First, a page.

No matter how big your credit card balance may be, your credit card issuer will only require you to pay a small portion of it each month. This small required payment is called your minimum payment and is the least amount you can pay on your credit card and not be considered late. The minimum payment is usually calculated as a small percentage of your credit card balance, e.g. 3% or 4%. That means you might only be required to pay $40 on a $1,000 credit card balance.

You might be tempted to pay just the minimum each month – it’s a lot easier and you don’t have to spend nearly as much money as you would if you paid the full balance. Before you get in the comfortable habit of making just the minimum payment each month, make sure you know what you’re getting yourself into.

It Takes Longer to Pay Off Your Balance

Paying only the minimum on your credit card won’t help you pay off your credit card balance. Not only are you paying just a small fraction of your balance, a portion of that small payment goes toward paying credit card interest and your balance only goes down by a small amount each month. The higher your interest rate, the higher your monthly interest charge will be, the longer it will take you to pay off your balance and the more you’ll end up paying in interest by the time you finally do pay off the balance.

You Pay Much More for Your Purchases

Making minimum payments means it you’ll pay much more than the original price for everything you purchase with your credit card. Let’s say, for example, you bought a $100 pair of shoes on a credit card with a 17% APR. If you pay just the minimum, it will take you 5 months to pay off the balance and you’ll pay an extra $3.69 in interest. It’s not much since we’re talking about only a small balance, but amount of interest grows as your balance grows.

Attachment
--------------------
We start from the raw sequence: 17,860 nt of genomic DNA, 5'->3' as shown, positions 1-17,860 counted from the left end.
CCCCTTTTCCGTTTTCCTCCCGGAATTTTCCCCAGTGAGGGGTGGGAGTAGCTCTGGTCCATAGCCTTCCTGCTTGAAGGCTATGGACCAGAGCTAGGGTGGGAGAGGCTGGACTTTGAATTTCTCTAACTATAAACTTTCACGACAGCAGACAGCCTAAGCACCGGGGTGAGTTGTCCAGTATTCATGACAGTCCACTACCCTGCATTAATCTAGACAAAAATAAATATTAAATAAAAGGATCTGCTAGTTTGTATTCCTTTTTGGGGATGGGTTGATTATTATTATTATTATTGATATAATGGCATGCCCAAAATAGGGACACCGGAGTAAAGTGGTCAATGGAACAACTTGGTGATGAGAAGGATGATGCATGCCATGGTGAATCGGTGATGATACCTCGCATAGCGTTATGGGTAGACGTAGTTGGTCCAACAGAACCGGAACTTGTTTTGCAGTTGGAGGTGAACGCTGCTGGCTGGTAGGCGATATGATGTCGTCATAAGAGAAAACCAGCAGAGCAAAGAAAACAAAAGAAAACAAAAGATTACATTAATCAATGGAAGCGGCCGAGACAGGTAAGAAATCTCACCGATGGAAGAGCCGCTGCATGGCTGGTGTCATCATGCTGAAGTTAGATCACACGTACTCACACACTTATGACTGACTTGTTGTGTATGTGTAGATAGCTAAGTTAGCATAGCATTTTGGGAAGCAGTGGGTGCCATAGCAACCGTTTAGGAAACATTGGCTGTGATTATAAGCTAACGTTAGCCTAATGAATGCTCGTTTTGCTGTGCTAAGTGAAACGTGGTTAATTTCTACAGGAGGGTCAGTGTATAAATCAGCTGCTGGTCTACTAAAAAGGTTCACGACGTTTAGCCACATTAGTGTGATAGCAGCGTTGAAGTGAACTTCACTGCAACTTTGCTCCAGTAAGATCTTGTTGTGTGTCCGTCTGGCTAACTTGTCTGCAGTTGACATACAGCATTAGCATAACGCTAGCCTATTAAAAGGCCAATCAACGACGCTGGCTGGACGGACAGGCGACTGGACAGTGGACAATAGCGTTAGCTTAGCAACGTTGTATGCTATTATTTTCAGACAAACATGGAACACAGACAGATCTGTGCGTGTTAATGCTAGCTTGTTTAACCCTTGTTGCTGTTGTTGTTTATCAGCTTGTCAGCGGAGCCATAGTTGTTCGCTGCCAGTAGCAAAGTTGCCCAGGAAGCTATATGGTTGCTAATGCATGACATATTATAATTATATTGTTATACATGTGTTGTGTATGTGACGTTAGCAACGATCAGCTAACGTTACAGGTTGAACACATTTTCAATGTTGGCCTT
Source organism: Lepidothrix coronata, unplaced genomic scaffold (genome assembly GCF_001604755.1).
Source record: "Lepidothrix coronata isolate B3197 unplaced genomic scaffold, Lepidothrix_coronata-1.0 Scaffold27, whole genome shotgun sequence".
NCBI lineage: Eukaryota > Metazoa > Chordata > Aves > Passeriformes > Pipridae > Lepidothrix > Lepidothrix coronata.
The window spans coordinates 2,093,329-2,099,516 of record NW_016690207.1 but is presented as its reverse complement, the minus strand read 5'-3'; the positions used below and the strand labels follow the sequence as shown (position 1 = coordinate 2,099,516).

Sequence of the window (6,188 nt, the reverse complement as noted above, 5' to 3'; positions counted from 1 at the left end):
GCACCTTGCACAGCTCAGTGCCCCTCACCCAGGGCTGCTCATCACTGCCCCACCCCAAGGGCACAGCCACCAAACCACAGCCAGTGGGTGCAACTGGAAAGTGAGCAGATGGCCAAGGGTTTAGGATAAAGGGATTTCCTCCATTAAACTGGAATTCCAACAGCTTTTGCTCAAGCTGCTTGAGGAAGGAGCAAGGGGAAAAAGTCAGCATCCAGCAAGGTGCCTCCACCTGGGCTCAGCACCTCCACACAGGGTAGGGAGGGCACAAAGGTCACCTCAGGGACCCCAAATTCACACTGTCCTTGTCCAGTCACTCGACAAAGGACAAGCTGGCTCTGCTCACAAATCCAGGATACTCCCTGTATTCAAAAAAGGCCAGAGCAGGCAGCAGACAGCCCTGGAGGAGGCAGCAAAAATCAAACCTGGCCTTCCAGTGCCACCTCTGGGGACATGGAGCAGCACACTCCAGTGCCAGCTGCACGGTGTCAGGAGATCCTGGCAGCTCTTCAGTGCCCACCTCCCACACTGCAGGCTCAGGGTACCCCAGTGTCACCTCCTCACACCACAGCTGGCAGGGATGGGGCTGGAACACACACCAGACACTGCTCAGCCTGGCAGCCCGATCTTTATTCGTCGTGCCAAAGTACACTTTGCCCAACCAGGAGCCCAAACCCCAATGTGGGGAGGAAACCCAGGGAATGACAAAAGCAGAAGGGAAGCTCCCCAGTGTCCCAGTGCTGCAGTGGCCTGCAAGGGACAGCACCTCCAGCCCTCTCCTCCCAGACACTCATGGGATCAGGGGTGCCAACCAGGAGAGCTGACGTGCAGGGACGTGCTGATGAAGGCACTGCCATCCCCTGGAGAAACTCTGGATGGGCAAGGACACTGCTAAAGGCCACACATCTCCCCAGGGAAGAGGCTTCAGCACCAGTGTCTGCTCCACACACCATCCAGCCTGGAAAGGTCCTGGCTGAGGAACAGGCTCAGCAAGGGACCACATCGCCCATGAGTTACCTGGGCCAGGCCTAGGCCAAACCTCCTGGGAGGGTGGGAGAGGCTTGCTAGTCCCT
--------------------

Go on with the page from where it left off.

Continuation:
Consider a new set of living room furniture for $1,500 that you finance at 17%. If you make just the minimum payment, it will take almost 5 ½ years to pay off the balance and you’ll pay a total of $2131.85. That’s an extra $631.85 on top of the $1,500 sales price for the furniture. That extra interest is money the credit card issuer makes by allowing you the convenience of paying your balance over time.

Your Credit Score Might Suffer

If you have a high credit card balance, paying just the minimum isn’t helping your credit score. A large portion of your credit score – 30% – is based on the amount of the credit limit you’re using. The higher your balance compared to your credit limit, the worse it is for your credit score. You can help your credit score by paying off big balances quickly, but if you’re only making the minimum payment, your balance won’t go down by much each month. Whenever big balances are hurting your credit score, paying just the minimum prolongs the time it takes to raise your score.

Paying off your balance faster lets you save money on interest, boost your credit score, and get rid of your balance quicker. You can’t accomplish any of these by paying only the minimum payment each month.

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